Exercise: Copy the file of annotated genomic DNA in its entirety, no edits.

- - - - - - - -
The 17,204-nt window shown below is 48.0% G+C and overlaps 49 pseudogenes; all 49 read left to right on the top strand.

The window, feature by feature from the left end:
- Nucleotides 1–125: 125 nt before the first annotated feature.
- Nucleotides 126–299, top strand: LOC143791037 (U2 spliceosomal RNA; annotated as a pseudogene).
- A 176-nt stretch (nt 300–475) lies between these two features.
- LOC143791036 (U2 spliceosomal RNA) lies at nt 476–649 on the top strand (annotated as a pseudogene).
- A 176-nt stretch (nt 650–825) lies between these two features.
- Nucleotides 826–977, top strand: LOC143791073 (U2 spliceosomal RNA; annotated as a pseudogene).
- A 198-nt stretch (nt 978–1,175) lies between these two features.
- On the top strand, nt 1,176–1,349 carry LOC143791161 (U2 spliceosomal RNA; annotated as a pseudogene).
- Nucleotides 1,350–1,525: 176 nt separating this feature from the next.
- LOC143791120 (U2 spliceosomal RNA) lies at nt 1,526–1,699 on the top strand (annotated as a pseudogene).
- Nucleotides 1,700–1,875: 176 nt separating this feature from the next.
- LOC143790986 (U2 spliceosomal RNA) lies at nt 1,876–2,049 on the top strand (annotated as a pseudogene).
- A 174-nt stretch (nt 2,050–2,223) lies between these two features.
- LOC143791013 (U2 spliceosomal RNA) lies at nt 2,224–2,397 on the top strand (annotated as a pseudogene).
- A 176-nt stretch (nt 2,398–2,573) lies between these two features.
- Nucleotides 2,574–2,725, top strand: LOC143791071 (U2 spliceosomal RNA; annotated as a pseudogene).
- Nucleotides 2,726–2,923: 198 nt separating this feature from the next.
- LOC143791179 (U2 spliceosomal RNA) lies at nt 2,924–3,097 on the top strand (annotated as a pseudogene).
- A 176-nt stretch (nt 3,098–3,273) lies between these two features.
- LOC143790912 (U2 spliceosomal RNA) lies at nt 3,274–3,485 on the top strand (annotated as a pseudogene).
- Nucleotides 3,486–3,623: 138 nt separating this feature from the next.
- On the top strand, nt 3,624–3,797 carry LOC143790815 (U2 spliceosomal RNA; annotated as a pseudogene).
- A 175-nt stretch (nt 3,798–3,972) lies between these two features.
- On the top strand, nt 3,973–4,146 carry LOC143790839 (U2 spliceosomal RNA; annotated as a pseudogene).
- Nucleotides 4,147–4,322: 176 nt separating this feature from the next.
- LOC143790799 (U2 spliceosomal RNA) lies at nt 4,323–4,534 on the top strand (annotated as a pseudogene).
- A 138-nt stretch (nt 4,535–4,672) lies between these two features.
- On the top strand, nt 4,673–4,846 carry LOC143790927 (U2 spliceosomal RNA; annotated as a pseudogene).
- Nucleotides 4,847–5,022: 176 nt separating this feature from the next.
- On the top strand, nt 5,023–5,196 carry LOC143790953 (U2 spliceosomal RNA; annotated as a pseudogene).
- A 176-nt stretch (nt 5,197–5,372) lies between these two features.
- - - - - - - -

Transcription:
The 17,204-nt window shown below is 48.0% G+C and overlaps 49 pseudogenes; all 49 read left to right on the top strand.

The window, feature by feature from the left end:
- Nucleotides 1–125: 125 nt before the first annotated feature.
- Nucleotides 126–299, top strand: LOC143791037 (U2 spliceosomal RNA; annotated as a pseudogene).
- A 176-nt stretch (nt 300–475) lies between these two features.
- LOC143791036 (U2 spliceosomal RNA) lies at nt 476–649 on the top strand (annotated as a pseudogene).
- A 176-nt stretch (nt 650–825) lies between these two features.
- Nucleotides 826–977, top strand: LOC143791073 (U2 spliceosomal RNA; annotated as a pseudogene).
- A 198-nt stretch (nt 978–1,175) lies between these two features.
- On the top strand, nt 1,176–1,349 carry LOC143791161 (U2 spliceosomal RNA; annotated as a pseudogene).
- Nucleotides 1,350–1,525: 176 nt separating this feature from the next.
- LOC143791120 (U2 spliceosomal RNA) lies at nt 1,526–1,699 on the top strand (annotated as a pseudogene).
- Nucleotides 1,700–1,875: 176 nt separating this feature from the next.
- LOC143790986 (U2 spliceosomal RNA) lies at nt 1,876–2,049 on the top strand (annotated as a pseudogene).
- A 174-nt stretch (nt 2,050–2,223) lies between these two features.
- LOC143791013 (U2 spliceosomal RNA) lies at nt 2,224–2,397 on the top strand (annotated as a pseudogene).
- A 176-nt stretch (nt 2,398–2,573) lies between these two features.
- Nucleotides 2,574–2,725, top strand: LOC143791071 (U2 spliceosomal RNA; annotated as a pseudogene).
- Nucleotides 2,726–2,923: 198 nt separating this feature from the next.
- LOC143791179 (U2 spliceosomal RNA) lies at nt 2,924–3,097 on the top strand (annotated as a pseudogene).
- A 176-nt stretch (nt 3,098–3,273) lies between these two features.
- LOC143790912 (U2 spliceosomal RNA) lies at nt 3,274–3,485 on the top strand (annotated as a pseudogene).
- Nucleotides 3,486–3,623: 138 nt separating this feature from the next.
- On the top strand, nt 3,624–3,797 carry LOC143790815 (U2 spliceosomal RNA; annotated as a pseudogene).
- A 175-nt stretch (nt 3,798–3,972) lies between these two features.
- On the top strand, nt 3,973–4,146 carry LOC143790839 (U2 spliceosomal RNA; annotated as a pseudogene).
- Nucleotides 4,147–4,322: 176 nt separating this feature from the next.
- LOC143790799 (U2 spliceosomal RNA) lies at nt 4,323–4,534 on the top strand (annotated as a pseudogene).
- A 138-nt stretch (nt 4,535–4,672) lies between these two features.
- On the top strand, nt 4,673–4,846 carry LOC143790927 (U2 spliceosomal RNA; annotated as a pseudogene).
- Nucleotides 4,847–5,022: 176 nt separating this feature from the next.
- On the top strand, nt 5,023–5,196 carry LOC143790953 (U2 spliceosomal RNA; annotated as a pseudogene).
- A 176-nt stretch (nt 5,197–5,372) lies between these two features.